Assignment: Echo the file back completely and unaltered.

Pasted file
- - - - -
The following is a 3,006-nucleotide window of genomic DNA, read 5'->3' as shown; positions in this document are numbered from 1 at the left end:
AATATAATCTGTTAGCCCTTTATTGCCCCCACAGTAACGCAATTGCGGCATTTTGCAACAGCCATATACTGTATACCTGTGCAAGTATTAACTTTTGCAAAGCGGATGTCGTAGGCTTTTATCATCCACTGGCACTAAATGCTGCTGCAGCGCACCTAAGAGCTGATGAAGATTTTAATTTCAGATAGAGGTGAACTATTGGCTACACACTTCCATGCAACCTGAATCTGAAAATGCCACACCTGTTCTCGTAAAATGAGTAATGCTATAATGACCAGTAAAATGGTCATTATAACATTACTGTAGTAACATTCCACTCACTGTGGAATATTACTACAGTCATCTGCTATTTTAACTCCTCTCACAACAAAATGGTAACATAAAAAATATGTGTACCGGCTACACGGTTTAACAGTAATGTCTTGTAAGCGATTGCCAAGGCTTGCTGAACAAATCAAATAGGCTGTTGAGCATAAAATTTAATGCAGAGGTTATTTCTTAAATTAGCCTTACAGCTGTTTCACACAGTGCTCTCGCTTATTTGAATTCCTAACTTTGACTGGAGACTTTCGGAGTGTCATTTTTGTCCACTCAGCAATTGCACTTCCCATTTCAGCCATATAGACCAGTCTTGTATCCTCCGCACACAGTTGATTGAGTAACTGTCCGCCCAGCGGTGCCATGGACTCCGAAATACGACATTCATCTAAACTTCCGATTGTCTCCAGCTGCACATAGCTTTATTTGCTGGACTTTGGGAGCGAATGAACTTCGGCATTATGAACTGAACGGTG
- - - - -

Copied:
The following is a 3,006-nucleotide window of genomic DNA, read 5'->3' as shown; positions in this document are numbered from 1 at the left end:
AATATAATCTGTTAGCCCTTTATTGCCCCCACAGTAACGCAATTGCGGCATTTTGCAACAGCCATATACTGTATACCTGTGCAAGTATTAACTTTTGCAAAGCGGATGTCGTAGGCTTTTATCATCCACTGGCACTAAATGCTGCTGCAGCGCACCTAAGAGCTGATGAAGATTTTAATTTCAGATAGAGGTGAACTATTGGCTACACACTTCCATGCAACCTGAATCTGAAAATGCCACACCTGTTCTCGTAAAATGAGTAATGCTATAATGACCAGTAAAATGGTCATTATAACATTACTGTAGTAACATTCCACTCACTGTGGAATATTACTACAGTCATCTGCTATTTTAACTCCTCTCACAACAAAATGGTAACATAAAAAATATGTGTACCGGCTACACGGTTTAACAGTAATGTCTTGTAAGCGATTGCCAAGGCTTGCTGAACAAATCAAATAGGCTGTTGAGCATAAAATTTAATGCAGAGGTTATTTCTTAAATTAGCCTTACAGCTGTTTCACACAGTGCTCTCGCTTATTTGAATTCCTAACTTTGACTGGAGACTTTCGGAGTGTCATTTTTGTCCACTCAGCAATTGCACTTCCCATTTCAGCCATATAGACCAGTCTTGTATCCTCCGCACACAGTTGATTGAGTAACTGTCCGCCCAGCGGTGCCATGGACTCCGAAATACGACATTCATCTAAACTTCCGATTGTCTCCAGCTGCACATAGCTTTATTTGCTGGACTTTGGGAGCGAATGAACTTCGGCATTATGAACTGAACGGTG